Immigrant Women in Britain
The first Seminar was a great success. Thank you to all those who took part, especially Rashmi, Ravinder, Clara and Cecilly.
Date: Wednesday 17th October 2007
Time: 5:30pm - 7:00pm (A wine reception will follow)
Venue: R3.41 (Ramphal Building)
This seminar aims to investigate the experiences of immigrant women Britain, in their home and in the community. It also seeks to explore their role in the British society at large and consider what the expressions of ‘Britishness’ are in their life and work.
Dr. Rashmi Varma, Department of English, University of Warwick
Dr. Cecily Jones, Department of Sociology, University of Warwick
‘"Not Just Gender, Not Just Race": Black and Minority Ethnic Women in Britain'
Approximately 2.3 million Black and Minority Ethnic [BME] live in the U.K. today, accounting for around 4% of the total UK population, and 8% of women overall. While there is much diversity among BME women, a commonly shared experience is that of their subjection to discrimination and subordination grounded in gender and race or ethnic difference. The combined effects of racism and gender discrimination, on BME women has had devastating consequences for their full enjoyment of equality and fundamental human rights in both the public and private spheres. This paper will focus particularly on analyzing the experience and status of African-Caribbean women in Britain today.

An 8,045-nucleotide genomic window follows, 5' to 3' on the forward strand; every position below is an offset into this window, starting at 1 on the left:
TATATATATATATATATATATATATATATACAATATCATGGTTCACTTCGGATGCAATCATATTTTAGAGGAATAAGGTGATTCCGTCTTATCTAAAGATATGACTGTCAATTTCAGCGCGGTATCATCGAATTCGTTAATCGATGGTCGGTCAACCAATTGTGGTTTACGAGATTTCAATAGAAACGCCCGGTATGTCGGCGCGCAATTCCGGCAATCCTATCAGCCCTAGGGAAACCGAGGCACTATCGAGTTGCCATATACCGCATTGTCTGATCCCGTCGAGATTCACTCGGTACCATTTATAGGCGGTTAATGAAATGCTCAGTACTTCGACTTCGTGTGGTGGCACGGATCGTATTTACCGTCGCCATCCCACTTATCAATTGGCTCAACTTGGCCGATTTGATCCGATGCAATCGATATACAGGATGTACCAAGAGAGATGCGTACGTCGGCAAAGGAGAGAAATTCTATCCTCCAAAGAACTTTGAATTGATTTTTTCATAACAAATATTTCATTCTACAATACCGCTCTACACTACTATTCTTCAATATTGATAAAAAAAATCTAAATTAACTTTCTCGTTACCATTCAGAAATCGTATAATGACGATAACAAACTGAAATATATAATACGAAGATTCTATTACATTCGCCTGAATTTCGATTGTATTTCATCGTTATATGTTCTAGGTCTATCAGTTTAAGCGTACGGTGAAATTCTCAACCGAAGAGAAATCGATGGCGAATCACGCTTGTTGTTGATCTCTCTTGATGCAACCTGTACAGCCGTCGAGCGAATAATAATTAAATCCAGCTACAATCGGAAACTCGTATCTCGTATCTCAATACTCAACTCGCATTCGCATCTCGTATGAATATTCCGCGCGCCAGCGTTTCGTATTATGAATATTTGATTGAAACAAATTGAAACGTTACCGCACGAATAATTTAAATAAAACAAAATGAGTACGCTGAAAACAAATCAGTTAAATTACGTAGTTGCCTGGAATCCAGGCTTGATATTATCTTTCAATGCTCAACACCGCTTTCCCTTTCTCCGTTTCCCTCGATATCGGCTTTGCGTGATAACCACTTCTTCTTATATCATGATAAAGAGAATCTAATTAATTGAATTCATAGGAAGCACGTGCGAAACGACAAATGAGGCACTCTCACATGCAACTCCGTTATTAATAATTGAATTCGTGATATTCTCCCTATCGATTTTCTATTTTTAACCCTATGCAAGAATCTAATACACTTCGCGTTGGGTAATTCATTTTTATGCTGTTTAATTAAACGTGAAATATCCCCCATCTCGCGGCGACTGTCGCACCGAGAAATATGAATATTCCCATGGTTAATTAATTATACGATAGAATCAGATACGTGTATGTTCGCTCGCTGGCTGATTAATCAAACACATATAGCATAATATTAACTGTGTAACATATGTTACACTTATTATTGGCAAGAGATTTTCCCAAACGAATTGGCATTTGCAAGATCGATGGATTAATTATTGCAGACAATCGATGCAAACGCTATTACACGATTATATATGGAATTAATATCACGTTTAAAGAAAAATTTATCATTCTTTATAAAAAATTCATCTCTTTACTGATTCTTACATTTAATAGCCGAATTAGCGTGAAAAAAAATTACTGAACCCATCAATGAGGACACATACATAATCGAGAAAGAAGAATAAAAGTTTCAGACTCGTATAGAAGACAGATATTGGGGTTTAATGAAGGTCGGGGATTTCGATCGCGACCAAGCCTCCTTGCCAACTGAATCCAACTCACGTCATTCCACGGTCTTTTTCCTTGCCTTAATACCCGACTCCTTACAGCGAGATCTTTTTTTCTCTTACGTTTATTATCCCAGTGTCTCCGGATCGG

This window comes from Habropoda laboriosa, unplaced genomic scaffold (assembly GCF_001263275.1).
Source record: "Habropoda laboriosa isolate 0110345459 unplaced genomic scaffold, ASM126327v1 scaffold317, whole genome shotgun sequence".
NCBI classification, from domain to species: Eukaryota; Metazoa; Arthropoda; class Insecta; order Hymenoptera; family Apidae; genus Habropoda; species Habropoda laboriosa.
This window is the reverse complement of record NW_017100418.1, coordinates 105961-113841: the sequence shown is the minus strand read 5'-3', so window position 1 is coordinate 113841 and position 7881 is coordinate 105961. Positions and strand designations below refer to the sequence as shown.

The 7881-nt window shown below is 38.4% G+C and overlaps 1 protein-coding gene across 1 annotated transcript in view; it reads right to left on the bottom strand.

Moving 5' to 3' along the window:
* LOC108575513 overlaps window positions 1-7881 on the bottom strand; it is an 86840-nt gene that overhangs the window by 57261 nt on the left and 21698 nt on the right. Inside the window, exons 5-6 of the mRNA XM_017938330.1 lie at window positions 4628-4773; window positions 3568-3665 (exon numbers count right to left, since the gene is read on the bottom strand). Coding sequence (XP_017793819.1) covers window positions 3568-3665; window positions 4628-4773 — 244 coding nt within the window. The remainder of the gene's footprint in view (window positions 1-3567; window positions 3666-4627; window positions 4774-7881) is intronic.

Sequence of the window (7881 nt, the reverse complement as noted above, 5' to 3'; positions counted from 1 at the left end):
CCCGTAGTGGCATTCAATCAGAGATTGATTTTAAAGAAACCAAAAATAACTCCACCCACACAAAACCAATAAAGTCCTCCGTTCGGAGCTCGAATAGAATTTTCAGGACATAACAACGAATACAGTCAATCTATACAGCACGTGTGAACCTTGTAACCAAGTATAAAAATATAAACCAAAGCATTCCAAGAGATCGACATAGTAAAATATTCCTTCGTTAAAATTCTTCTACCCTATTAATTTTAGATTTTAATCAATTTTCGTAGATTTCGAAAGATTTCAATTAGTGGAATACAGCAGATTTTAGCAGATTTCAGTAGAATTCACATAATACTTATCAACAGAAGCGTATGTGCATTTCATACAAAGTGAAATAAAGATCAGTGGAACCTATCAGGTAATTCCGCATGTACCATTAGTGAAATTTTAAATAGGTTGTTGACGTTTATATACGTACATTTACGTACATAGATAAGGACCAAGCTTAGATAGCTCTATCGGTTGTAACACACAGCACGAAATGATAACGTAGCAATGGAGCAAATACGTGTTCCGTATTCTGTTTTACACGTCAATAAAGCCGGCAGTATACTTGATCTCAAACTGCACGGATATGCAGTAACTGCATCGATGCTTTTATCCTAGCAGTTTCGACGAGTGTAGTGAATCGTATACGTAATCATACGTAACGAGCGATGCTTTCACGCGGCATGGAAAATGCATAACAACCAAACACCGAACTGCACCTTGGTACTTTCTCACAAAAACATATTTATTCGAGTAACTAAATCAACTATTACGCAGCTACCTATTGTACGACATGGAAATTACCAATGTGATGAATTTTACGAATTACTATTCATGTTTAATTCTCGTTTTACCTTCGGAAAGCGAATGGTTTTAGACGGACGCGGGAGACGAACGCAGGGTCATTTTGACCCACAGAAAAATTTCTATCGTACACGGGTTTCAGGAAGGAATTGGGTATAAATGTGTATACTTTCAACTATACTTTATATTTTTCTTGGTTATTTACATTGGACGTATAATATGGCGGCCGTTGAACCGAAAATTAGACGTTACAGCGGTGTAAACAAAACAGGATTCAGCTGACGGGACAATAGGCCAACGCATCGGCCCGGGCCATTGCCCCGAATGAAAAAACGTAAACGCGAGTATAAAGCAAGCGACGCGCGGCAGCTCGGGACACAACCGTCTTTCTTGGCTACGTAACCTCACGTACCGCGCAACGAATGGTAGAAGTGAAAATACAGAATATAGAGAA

Clara Connolly, Immigration Lawyer working with refugees in London
‘Domestic violence and political rape faced by Immigrant women in Britain’
This paper will focus on domestic violence suffered by women in immigrant communities. It will examine 2 case studies. The first will look at what happens to women asylum seekers from Africa; the second will look at wives imported from the Indian sub continent who then subsequently face domestic violence. The emphasis in this paper will be on the response of the Home Office - and also the immigration courts - to their applications for assistance.
Ravinder Randhawa, Author, Member of the Royal Literary Fund and Fellow at Queen Mary University, London
"The SSS: Soul, Self, Society."
This paper will look back on the past, and be an assessment of the present, in terms of coming to a definition of self, probably with a discussion of the "pressure-cooking" effect of migration, which manifests as educational, professional and economic change in the space of a generation, coupled with the 'lockdown' effect of a migrant community seeking cultural continuity.